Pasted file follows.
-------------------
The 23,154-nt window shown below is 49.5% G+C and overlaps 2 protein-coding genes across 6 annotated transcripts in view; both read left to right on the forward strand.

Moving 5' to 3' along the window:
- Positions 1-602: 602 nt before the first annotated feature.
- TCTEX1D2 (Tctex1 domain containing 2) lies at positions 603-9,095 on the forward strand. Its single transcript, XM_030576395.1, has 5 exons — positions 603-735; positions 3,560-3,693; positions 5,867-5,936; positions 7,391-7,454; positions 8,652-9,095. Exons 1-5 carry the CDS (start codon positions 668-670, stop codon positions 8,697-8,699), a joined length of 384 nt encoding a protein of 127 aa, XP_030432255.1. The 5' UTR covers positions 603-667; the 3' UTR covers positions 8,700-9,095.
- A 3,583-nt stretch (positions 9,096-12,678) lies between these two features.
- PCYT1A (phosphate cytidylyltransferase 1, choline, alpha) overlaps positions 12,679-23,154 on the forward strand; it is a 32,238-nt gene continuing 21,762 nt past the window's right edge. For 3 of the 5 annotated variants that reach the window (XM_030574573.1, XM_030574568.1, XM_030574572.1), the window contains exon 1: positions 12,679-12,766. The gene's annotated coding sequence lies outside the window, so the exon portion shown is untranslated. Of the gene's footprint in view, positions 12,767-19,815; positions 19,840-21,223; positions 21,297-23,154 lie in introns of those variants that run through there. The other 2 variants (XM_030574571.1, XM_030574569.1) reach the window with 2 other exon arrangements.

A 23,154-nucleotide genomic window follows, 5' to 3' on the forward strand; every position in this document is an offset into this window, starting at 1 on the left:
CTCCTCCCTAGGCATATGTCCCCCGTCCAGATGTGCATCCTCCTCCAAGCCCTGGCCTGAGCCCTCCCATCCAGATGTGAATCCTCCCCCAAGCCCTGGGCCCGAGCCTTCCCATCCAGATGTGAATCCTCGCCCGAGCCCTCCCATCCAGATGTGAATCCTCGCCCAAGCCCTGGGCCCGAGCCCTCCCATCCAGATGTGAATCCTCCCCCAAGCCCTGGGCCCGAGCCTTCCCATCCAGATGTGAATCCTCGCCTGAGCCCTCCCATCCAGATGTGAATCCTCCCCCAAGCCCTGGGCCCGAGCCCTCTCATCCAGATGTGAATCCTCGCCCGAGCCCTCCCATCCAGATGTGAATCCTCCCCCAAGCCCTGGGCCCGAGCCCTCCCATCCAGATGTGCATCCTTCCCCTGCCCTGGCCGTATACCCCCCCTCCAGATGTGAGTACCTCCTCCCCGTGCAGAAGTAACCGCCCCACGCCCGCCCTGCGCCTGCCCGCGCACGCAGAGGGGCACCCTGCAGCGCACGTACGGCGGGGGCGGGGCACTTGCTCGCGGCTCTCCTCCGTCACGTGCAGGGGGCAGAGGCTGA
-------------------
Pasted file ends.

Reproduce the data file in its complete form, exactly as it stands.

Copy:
The 23,154-nt window shown below is 49.5% G+C and overlaps 2 protein-coding genes across 6 annotated transcripts in view; both read left to right on the forward strand.

Moving 5' to 3' along the window:
- Positions 1-602: 602 nt before the first annotated feature.
- TCTEX1D2 (Tctex1 domain containing 2) lies at positions 603-9,095 on the forward strand. Its single transcript, XM_030576395.1, has 5 exons — positions 603-735; positions 3,560-3,693; positions 5,867-5,936; positions 7,391-7,454; positions 8,652-9,095. Exons 1-5 carry the CDS (start codon positions 668-670, stop codon positions 8,697-8,699), a joined length of 384 nt encoding a protein of 127 aa, XP_030432255.1. The 5' UTR covers positions 603-667; the 3' UTR covers positions 8,700-9,095.
- A 3,583-nt stretch (positions 9,096-12,678) lies between these two features.
- PCYT1A (phosphate cytidylyltransferase 1, choline, alpha) overlaps positions 12,679-23,154 on the forward strand; it is a 32,238-nt gene continuing 21,762 nt past the window's right edge. For 3 of the 5 annotated variants that reach the window (XM_030574573.1, XM_030574568.1, XM_030574572.1), the window contains exon 1: positions 12,679-12,766. The gene's annotated coding sequence lies outside the window, so the exon portion shown is untranslated. Of the gene's footprint in view, positions 12,767-19,815; positions 19,840-21,223; positions 21,297-23,154 lie in introns of those variants that run through there. The other 2 variants (XM_030574571.1, XM_030574569.1) reach the window with 2 other exon arrangements.

A 23,154-nucleotide genomic window follows, 5' to 3' on the forward strand; every position in this document is an offset into this window, starting at 1 on the left:
CTCCTCCCTAGGCATATGTCCCCCGTCCAGATGTGCATCCTCCTCCAAGCCCTGGCCTGAGCCCTCCCATCCAGATGTGAATCCTCCCCCAAGCCCTGGGCCCGAGCCTTCCCATCCAGATGTGAATCCTCGCCCGAGCCCTCCCATCCAGATGTGAATCCTCGCCCAAGCCCTGGGCCCGAGCCCTCCCATCCAGATGTGAATCCTCCCCCAAGCCCTGGGCCCGAGCCTTCCCATCCAGATGTGAATCCTCGCCTGAGCCCTCCCATCCAGATGTGAATCCTCCCCCAAGCCCTGGGCCCGAGCCCTCTCATCCAGATGTGAATCCTCGCCCGAGCCCTCCCATCCAGATGTGAATCCTCCCCCAAGCCCTGGGCCCGAGCCCTCCCATCCAGATGTGCATCCTTCCCCTGCCCTGGCCGTATACCCCCCCTCCAGATGTGAGTACCTCCTCCCCGTGCAGAAGTAACCGCCCCACGCCCGCCCTGCGCCTGCCCGCGCACGCAGAGGGGCACCCTGCAGCGCACGTACGGCGGGGGCGGGGCACTTGCTCGCGGCTCTCCTCCGTCACGTGCAGGGGGCAGAGGCTGA